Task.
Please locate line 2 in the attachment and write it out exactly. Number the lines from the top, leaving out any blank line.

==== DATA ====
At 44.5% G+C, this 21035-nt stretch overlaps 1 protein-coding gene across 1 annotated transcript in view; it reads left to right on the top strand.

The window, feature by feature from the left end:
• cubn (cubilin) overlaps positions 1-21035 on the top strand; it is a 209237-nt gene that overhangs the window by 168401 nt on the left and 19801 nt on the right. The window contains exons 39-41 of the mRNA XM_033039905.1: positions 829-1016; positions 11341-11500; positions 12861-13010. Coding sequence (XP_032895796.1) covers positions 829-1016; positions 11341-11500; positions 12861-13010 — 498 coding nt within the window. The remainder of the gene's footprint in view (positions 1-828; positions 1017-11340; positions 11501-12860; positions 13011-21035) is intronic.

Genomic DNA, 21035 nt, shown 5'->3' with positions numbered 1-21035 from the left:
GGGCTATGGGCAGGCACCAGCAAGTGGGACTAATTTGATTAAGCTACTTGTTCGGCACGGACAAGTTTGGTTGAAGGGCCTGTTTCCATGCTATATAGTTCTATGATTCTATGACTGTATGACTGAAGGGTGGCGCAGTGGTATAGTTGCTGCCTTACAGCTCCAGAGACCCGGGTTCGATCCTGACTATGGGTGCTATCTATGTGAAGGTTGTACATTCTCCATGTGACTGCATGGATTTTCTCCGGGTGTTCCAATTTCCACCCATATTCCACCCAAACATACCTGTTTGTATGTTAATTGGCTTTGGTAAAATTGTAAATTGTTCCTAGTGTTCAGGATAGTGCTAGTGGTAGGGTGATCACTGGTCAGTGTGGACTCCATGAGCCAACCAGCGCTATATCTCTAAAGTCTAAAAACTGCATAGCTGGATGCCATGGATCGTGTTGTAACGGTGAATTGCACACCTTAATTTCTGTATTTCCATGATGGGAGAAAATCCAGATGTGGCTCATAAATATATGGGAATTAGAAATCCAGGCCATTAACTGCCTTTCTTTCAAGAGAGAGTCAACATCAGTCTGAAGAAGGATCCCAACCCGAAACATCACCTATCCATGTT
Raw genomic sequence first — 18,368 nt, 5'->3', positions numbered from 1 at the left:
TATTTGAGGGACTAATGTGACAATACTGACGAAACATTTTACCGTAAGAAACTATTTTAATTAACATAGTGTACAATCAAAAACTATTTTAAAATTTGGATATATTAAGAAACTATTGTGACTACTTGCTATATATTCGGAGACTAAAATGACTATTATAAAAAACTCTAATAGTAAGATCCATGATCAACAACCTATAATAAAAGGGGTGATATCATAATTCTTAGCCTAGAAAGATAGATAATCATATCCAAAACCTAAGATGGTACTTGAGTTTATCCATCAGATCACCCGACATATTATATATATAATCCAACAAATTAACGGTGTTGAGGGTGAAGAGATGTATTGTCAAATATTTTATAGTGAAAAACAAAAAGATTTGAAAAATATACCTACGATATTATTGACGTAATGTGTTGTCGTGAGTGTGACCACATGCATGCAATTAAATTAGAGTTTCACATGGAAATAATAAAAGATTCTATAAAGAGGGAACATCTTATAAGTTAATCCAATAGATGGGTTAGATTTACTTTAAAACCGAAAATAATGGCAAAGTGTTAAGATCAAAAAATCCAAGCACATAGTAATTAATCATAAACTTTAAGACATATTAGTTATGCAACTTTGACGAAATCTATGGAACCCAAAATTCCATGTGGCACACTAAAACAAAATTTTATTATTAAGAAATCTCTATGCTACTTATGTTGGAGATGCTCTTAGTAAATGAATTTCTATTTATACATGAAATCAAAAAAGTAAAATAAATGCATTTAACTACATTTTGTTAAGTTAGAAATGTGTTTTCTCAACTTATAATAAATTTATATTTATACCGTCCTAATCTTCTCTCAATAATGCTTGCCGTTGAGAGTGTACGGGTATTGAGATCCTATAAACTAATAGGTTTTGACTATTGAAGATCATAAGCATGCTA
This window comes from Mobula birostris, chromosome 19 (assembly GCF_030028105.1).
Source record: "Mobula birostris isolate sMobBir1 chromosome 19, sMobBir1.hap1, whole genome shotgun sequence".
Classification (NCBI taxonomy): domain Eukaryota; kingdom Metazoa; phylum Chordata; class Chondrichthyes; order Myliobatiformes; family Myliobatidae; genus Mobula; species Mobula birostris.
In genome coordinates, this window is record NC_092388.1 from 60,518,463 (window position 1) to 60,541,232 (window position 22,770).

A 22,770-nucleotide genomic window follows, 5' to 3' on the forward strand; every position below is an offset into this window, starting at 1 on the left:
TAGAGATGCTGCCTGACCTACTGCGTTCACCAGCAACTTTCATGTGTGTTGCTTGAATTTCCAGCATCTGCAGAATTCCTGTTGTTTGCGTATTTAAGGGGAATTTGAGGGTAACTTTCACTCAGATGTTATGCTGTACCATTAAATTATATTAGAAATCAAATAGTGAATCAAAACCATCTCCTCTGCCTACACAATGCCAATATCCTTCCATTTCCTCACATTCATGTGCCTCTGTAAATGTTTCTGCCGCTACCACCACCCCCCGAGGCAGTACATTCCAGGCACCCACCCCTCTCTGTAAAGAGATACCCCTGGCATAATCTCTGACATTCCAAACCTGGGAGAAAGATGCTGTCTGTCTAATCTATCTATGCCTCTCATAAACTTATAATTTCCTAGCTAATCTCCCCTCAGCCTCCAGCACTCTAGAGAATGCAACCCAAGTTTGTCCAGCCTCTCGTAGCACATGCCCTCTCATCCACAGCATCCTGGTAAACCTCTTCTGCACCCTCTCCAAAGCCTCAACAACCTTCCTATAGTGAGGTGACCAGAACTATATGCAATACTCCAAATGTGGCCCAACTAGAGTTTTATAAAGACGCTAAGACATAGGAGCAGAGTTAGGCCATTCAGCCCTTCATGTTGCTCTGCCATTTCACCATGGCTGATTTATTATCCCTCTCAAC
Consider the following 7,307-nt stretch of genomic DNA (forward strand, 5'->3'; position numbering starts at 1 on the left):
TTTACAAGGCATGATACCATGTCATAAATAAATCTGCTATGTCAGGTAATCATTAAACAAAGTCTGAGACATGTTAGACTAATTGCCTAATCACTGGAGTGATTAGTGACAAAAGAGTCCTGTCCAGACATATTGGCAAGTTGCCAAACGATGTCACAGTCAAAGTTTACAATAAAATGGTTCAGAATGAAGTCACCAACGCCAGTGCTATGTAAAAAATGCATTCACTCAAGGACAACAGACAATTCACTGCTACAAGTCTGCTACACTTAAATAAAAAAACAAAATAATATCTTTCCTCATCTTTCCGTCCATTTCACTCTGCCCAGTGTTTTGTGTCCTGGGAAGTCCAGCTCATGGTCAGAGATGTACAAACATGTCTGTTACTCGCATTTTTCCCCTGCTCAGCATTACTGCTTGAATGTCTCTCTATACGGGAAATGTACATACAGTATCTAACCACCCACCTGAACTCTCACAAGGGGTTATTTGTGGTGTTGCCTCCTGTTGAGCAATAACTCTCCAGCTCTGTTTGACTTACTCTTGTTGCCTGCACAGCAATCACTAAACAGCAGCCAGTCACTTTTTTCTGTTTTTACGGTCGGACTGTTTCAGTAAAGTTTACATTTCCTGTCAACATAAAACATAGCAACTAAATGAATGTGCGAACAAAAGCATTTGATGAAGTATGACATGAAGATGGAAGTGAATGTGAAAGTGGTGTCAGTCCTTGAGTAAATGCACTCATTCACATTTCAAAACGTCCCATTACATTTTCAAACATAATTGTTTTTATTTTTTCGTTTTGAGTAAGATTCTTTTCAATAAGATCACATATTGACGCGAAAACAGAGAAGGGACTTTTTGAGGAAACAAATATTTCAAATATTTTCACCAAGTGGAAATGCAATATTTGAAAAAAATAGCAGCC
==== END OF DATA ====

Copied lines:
The window, feature by feature from the left end: